Convert a string value to a typed value

Within a call flow, it is not uncommon for flow authors to want to convert a string value in to a typed value. For many basic data types, Architect supports converting a string value to another type.

The following scenario illustrates the problem a flow author may encounter when trying to convert a string value of “5” that, at runtime, returns the integer value of 5.

Note: While this process works for many data types, including boolean, integer, decimal, dateTime, and duration, network-based data types do not support conversion of a string to that type within a call flow. Network-based data types currently include users, queues, skills, groups and wrapup codes. .

In this example, the flow must convert a string to a network-based data type. The flow wants to transfer a call to a queue, and calls a Bridge action to retrieve the name of the queue. The Bridge action returns the queue name in a string. A Transfer to ACD action will perform the transfer to queue.

If a flow author tries to use the string as a queue setting directly on the Transfer to ACD action, the system returns an error. The Transfer to ACD action expects the system to supply a queue value for the queue transfer destination. Because the To functions convert one type to another, the flow author may try to use the ToQueue function to convert the string over to a queue using the ToQueue function. However, because Architect does not have a ToQueue implementation that converts a string value to a queue value, you cannot convert strings to network-based data types in a flow:


In Architect, use parallel arrays to convert a string value to another value type. Because this solution effectively sets up a key > value mapping, and the specified values are unlimited, it works beyond network-based value types.

For example, a flow contains a string collection variable called Task.QueueNames, and a queue collection variable named Task.Queues. The number of items in both collections is the same. You can configure the variables to quickly look up the associated queue in Task.Queues for a string value found in Task.QueueNames.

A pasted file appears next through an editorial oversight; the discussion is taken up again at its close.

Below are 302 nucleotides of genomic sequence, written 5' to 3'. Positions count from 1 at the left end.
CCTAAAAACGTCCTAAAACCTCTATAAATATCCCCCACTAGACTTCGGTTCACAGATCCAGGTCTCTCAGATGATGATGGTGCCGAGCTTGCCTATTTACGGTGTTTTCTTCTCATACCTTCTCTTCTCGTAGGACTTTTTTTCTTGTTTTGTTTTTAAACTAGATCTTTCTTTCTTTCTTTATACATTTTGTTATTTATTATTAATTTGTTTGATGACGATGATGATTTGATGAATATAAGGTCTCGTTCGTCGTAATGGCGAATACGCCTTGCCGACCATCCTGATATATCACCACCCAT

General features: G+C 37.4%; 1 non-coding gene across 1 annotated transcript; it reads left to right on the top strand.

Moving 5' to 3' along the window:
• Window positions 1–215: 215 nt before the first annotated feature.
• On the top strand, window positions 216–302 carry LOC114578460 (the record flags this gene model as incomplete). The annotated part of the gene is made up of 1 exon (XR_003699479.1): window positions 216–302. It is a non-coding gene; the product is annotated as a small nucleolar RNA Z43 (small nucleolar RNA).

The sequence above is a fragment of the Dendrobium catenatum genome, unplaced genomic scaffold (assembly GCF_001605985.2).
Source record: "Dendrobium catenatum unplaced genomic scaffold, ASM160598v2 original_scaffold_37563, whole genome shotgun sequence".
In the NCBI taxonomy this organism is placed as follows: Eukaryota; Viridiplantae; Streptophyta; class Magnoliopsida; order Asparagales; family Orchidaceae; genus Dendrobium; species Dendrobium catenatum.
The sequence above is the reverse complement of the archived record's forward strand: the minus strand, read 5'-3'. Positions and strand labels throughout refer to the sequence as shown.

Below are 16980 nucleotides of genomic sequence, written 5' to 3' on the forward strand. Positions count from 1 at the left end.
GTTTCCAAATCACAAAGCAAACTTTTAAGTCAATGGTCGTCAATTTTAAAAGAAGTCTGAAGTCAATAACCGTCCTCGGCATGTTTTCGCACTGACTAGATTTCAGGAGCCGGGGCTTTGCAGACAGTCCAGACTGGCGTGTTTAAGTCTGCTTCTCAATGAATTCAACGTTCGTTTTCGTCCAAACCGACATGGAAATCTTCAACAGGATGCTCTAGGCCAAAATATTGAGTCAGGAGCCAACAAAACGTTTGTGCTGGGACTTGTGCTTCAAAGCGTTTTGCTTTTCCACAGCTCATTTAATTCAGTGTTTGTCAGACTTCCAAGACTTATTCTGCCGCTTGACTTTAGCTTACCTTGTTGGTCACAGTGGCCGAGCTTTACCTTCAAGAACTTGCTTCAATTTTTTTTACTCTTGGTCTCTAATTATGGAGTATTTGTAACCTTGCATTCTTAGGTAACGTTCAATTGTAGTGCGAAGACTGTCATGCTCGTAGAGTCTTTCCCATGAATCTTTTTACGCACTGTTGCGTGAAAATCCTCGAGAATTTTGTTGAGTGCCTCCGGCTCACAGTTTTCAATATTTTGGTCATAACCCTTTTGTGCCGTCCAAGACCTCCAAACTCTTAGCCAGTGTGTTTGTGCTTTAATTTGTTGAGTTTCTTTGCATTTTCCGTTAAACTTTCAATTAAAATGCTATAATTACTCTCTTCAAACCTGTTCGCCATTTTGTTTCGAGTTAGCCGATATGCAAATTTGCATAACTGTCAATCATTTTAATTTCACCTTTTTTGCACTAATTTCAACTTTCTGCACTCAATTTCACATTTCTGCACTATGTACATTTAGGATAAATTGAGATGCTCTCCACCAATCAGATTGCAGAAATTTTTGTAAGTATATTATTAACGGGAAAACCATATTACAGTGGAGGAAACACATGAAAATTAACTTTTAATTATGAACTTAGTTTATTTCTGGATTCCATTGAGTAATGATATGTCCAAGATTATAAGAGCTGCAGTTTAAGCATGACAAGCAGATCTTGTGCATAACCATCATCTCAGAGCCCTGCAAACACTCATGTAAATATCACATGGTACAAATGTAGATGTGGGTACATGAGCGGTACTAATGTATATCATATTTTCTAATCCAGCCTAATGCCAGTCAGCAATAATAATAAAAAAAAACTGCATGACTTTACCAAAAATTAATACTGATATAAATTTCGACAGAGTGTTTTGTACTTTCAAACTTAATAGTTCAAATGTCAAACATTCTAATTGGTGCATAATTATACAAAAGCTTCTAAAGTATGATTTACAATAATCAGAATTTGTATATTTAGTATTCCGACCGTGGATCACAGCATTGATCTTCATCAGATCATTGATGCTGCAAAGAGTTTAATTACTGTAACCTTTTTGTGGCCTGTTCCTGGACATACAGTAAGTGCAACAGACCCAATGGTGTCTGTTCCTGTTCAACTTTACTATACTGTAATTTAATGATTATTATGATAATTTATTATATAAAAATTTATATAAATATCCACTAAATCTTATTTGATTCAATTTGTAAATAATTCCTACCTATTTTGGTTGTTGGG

Use an Update Data action to configure the collections set on these variables:

Task.QueueNames Task.Queues
“Sales” Genesys Cloud sales queue
“Marketing” Genesys Cloud marketing queue
“Technical Support” Genesys Cloud technical support queue

Next, build an expression to perform the lookup and has a fallback default queue if the system cannot find the string supplied for the lookup conversion. To begin, set Task.DefaultQueue to the Genesys Cloud Operator queue for this organization.

Now, build the expression that looks up the queue by name and returns the queue associated with that string:

If(FindFirst(Task.QueueNames, Task.QueueNameStr)!=-1, Task.Queues[FindFirst(Task.QueueNames, Task.QueueNameStr)], Task.DefaultQueue)

Now, you can map string values to queues in a call flow. The expression above works for collections that have a small number of items. For larger collections, save the value from the FindFirst call to a variable, which ensures the system does not execute the call twice in the same expression. If you save the value of the FindFirst call to a Task.FoundIndex integer variable, rewrite the above expression as:

If(Task.FoundIndex!=-1, Task.Queues[Task.FoundIndex], Task.DefaultQueue)

Currently, Architect does not include a built-in function that converts a string to a network-based type. Architect does not support this function for various reasons:

  • At call flow runtime the resolution of a network-based data type, for example a queue from a string, currently requires a round trip from the edge to the cloud. This scenario can potentially create a lot of network traffic.
  • An edge may run while disconnected. In this case, runtime resolution of a string value to a network based value is not possible by calling the cloud.
  • In the rare case of two network based objects with the same name, lookup by name becomes ambiguous because the system could return two or more objects with the same name.